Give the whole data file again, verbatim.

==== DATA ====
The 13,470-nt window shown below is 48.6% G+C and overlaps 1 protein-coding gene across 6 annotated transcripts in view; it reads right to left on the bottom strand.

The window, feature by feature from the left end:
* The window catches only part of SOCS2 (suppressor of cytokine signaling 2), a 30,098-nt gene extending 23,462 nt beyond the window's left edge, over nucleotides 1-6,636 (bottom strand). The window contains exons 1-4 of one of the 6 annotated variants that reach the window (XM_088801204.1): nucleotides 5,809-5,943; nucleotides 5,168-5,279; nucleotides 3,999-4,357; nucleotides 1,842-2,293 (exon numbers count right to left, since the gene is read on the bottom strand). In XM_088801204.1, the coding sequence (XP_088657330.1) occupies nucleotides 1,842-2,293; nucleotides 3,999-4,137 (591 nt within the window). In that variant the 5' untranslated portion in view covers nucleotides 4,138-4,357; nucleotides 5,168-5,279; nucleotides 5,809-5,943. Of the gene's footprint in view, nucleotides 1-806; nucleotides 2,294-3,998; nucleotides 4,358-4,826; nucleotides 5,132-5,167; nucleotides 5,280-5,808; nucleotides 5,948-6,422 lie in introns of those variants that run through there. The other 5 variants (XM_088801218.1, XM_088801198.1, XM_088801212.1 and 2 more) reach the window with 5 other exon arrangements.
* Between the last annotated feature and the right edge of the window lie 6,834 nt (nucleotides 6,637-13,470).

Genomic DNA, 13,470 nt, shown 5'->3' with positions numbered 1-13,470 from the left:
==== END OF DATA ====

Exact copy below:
The 13,470-nt window shown below is 48.6% G+C and overlaps 1 protein-coding gene across 6 annotated transcripts in view; it reads right to left on the bottom strand.

The window, feature by feature from the left end:
* The window catches only part of SOCS2 (suppressor of cytokine signaling 2), a 30,098-nt gene extending 23,462 nt beyond the window's left edge, over nucleotides 1-6,636 (bottom strand). The window contains exons 1-4 of one of the 6 annotated variants that reach the window (XM_088801204.1): nucleotides 5,809-5,943; nucleotides 5,168-5,279; nucleotides 3,999-4,357; nucleotides 1,842-2,293 (exon numbers count right to left, since the gene is read on the bottom strand). In XM_088801204.1, the coding sequence (XP_088657330.1) occupies nucleotides 1,842-2,293; nucleotides 3,999-4,137 (591 nt within the window). In that variant the 5' untranslated portion in view covers nucleotides 4,138-4,357; nucleotides 5,168-5,279; nucleotides 5,809-5,943. Of the gene's footprint in view, nucleotides 1-806; nucleotides 2,294-3,998; nucleotides 4,358-4,826; nucleotides 5,132-5,167; nucleotides 5,280-5,808; nucleotides 5,948-6,422 lie in introns of those variants that run through there. The other 5 variants (XM_088801218.1, XM_088801198.1, XM_088801212.1 and 2 more) reach the window with 5 other exon arrangements.
* Between the last annotated feature and the right edge of the window lie 6,834 nt (nucleotides 6,637-13,470).

Genomic DNA, 13,470 nt, shown 5'->3' with positions numbered 1-13,470 from the left: